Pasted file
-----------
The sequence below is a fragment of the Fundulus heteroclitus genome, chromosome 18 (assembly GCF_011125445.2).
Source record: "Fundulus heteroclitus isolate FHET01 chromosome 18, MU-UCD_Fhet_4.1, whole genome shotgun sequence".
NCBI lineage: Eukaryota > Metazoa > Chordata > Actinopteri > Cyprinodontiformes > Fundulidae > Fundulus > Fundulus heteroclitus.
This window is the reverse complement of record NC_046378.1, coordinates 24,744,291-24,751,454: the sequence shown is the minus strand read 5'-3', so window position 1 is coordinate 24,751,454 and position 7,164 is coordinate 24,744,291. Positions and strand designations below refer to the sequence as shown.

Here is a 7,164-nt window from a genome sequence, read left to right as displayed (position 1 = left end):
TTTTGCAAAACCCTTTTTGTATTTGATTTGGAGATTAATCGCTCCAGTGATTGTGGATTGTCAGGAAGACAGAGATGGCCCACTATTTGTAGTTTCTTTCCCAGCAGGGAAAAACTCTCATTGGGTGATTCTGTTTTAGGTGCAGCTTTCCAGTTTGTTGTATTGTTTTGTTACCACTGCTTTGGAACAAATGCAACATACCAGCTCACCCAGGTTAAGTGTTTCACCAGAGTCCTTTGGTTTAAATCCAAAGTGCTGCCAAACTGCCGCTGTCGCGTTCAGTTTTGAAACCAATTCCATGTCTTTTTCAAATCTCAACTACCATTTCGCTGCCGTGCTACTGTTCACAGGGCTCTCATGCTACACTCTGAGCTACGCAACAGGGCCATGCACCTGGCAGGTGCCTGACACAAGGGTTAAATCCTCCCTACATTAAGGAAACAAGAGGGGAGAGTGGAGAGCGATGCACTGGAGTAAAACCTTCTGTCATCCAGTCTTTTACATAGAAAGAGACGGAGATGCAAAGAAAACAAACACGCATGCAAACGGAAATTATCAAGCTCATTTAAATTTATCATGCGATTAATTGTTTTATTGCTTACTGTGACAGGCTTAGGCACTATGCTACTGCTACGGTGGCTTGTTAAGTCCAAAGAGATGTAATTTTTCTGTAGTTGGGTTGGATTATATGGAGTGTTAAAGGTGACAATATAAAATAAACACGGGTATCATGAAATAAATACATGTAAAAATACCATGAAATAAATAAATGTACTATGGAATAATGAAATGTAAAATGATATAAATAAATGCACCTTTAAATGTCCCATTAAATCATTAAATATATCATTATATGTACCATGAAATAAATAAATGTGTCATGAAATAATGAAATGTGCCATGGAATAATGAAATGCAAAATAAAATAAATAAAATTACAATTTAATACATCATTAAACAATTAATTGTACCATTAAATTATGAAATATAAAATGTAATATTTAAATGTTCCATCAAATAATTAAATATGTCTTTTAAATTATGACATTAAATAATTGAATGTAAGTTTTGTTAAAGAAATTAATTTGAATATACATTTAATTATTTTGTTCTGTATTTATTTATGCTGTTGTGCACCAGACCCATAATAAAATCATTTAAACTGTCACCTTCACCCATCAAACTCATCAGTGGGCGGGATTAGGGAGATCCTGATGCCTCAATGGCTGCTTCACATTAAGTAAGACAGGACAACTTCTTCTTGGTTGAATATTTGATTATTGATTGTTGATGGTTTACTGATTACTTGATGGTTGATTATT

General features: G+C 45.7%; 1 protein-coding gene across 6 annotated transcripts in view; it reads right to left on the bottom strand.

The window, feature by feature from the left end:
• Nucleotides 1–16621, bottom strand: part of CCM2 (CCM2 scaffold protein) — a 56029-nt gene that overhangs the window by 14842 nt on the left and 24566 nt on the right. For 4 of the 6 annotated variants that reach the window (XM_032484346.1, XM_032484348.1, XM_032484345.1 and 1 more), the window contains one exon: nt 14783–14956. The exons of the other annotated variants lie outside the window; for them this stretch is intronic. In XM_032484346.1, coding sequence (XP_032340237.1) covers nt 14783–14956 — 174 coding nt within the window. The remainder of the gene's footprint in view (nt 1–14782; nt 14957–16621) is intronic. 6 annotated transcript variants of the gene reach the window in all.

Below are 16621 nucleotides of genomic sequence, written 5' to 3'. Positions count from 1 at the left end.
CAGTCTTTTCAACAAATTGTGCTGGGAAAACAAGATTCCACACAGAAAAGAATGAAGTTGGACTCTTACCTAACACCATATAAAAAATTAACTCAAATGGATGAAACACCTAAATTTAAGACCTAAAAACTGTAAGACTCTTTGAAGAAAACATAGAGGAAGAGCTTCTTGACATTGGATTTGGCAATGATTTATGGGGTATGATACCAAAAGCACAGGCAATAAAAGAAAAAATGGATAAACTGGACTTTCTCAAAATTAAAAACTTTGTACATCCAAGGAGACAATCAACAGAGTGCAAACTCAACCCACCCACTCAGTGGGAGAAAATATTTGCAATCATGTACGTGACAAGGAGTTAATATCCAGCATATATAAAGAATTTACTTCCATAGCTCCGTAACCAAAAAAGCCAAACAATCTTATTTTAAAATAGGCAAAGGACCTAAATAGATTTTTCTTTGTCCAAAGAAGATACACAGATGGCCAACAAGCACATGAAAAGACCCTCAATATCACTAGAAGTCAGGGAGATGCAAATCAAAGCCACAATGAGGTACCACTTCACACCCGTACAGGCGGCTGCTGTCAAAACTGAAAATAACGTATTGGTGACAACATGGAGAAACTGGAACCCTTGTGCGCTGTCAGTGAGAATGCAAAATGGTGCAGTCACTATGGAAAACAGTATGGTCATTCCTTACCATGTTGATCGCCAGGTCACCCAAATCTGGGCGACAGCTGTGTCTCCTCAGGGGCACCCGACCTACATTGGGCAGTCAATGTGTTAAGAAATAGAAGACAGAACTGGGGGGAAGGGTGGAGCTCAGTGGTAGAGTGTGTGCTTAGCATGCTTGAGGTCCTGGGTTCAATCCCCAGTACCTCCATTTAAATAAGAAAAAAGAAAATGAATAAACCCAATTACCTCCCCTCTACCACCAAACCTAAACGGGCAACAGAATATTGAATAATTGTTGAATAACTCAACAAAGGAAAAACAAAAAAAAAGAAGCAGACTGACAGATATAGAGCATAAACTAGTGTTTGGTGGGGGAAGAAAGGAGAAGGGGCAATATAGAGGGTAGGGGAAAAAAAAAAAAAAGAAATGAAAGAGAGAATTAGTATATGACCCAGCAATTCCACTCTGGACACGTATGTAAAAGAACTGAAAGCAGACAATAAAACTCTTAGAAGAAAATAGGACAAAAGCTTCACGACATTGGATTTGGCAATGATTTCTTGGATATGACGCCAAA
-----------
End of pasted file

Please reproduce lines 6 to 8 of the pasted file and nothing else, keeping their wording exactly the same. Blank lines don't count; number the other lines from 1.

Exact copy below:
TTTTGCAAAACCCTTTTTGTATTTGATTTGGAGATTAATCGCTCCAGTGATTGTGGATTGTCAGGAAGACAGAGATGGCCCACTATTTGTAGTTTCTTTCCCAGCAGGGAAAAACTCTCATTGGGTGATTCTGTTTTAGGTGCAGCTTTCCAGTTTGTTGTATTGTTTTGTTACCACTGCTTTGGAACAAATGCAACATACCAGCTCACCCAGGTTAAGTGTTTCACCAGAGTCCTTTGGTTTAAATCCAAAGTGCTGCCAAACTGCCGCTGTCGCGTTCAGTTTTGAAACCAATTCCATGTCTTTTTCAAATCTCAACTACCATTTCGCTGCCGTGCTACTGTTCACAGGGCTCTCATGCTACACTCTGAGCTACGCAACAGGGCCATGCACCTGGCAGGTGCCTGACACAAGGGTTAAATCCTCCCTACATTAAGGAAACAAGAGGGGAGAGTGGAGAGCGATGCACTGGAGTAAAACCTTCTGTCATCCAGTCTTTTACATAGAAAGAGACGGAGATGCAAAGAAAACAAACACGCATGCAAACGGAAATTATCAAGCTCATTTAAATTTATCATGCGATTAATTGTTTTATTGCTTACTGTGACAGGCTTAGGCACTATGCTACTGCTACGGTGGCTTGTTAAGTCCAAAGAGATGTAATTTTTCTGTAGTTGGGTTGGATTATATGGAGTGTTAAAGGTGACAATATAAAATAAACACGGGTATCATGAAATAAATACATGTAAAAATACCATGAAATAAATAAATGTACTATGGAATAATGAAATGTAAAATGATATAAATAAATGCACCTTTAAATGTCCCATTAAATCATTAAATATATCATTATATGTACCATGAAATAAATAAATGTGTCATGAAATAATGAAATGTGCCATGGAATAATGAAATGCAAAATAAAATAAATAAAATTACAATTTAATACATCATTAAACAATTAATTGTACCATTAAATTATGAAATATAAAATGTAATATTTAAATGTTCCATCAAATAATTAAATATGTCTTTTAAATTATGACATTAAATAATTGAATGTAAGTTTTGTTAAAGAAATTAATTTGAATATACATTTAATTATTTTGTTCTGTATTTATTTATGCTGTTGTGCACCAGACCCATAATAAAATCATTTAAACTGTCACCTTCACCCATCAAACTCATCAGTGGGCGGGATTAGGGAGATCCTGATGCCTCAATGGCTGCTTCACATTAAGTAAGACAGGACAACTTCTTCTTGGTTGAATATTTGATTATTGATTGTTGATGGTTTACTGATTACTTGATGGTTGATTATT

General features: G+C 45.7%; 1 protein-coding gene across 6 annotated transcripts in view; it reads right to left on the bottom strand.

The window, feature by feature from the left end: